37-year-old Bing Liu was fatally shot in his head, torso, and neck last weekend in Ross Township, Pennsylvania. Authorities have deemed Liu’s death as a murder-suicide.
Bing Liu was employed by the University School of Medicine and worked as a research assistant professor, a statement from his department released on Monday said.
“Bing was on the verge of making very significant findings toward understanding the cellular mechanisms that underlie SARS-CoV-2 infection and the cellular basis of the following complications.
We will make an effort to complete what he started in an effort to pay homage to his scientific excellence,” KDKA said the department wrote on its website.
“His loss will be felt throughout the entire scientific community. Please keep his family, friends, and colleagues in your thoughts. Thank you,” the department mentioned.
Police also found a second man on Charlemagne Circle near Elm Court who was dead in his car from an apparent gunshot wound to the head that was self-inflicted.
Investigators said the two victims knew each other and believed the man went back to his car and killed himself after fatally shooting Bing Liu at Liu’s Elm Court home.
There is a continuing investigation being led by Ross Township detectives into possible motives and the circumstances for the crime.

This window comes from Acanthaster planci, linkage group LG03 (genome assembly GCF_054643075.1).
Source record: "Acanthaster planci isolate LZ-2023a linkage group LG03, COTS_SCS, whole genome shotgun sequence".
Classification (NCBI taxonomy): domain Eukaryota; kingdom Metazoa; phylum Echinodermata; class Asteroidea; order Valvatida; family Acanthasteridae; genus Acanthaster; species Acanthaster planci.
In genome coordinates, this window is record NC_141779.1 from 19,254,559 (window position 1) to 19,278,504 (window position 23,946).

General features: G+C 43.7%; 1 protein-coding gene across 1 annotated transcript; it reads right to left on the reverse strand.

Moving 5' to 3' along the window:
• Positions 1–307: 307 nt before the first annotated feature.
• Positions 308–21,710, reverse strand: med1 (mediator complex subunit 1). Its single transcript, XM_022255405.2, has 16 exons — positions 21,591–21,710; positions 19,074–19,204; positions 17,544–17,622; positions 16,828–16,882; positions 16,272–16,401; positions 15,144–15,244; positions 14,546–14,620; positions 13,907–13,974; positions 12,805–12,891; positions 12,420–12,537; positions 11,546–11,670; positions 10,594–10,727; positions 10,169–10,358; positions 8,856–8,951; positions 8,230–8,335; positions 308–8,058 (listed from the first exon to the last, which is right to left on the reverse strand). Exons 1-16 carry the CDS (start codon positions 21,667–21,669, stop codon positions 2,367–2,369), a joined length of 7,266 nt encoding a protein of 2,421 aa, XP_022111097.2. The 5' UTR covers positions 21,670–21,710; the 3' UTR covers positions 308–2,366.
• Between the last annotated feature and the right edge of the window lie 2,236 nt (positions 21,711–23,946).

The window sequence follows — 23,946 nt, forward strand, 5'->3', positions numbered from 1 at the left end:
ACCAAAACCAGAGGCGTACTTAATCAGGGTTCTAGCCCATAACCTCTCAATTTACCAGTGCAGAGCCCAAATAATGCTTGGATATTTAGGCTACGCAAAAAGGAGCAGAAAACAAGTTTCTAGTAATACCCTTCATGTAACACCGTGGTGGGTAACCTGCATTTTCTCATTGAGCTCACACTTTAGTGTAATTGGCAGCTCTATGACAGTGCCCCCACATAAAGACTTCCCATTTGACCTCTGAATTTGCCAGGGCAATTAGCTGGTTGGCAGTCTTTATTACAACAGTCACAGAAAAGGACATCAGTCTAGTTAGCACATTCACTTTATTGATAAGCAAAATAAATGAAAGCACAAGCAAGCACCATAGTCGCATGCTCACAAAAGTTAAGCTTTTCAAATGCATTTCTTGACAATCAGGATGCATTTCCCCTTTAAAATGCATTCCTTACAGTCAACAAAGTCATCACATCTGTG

It is believed by police that there is not another suspect at large who is a danger to the public.
It is unclear what projects Mr. Liu was researching, but UPMC published a paper last month that reveals its scientists were developing a COVID-19 vaccine that has been successful in tests on mice.
The chairman of dermatology at UPMC named Dr. Louis Falo said the vaccine doesn’t use a needle. The new form of a vaccine is kind of like a bandaid that sticks to your skin, and gradually disintegrates then disappears completely.
“It’s actually pretty painless — it feels kind of like Velcro,” he mentioned.
There was a motive to have the researcher killed, and the official story seems suspicious.
Kyle James Lee – The AEGIS Alliance – This work is licensed under a Creative Commons Attribution-ShareAlike 4.0 International License.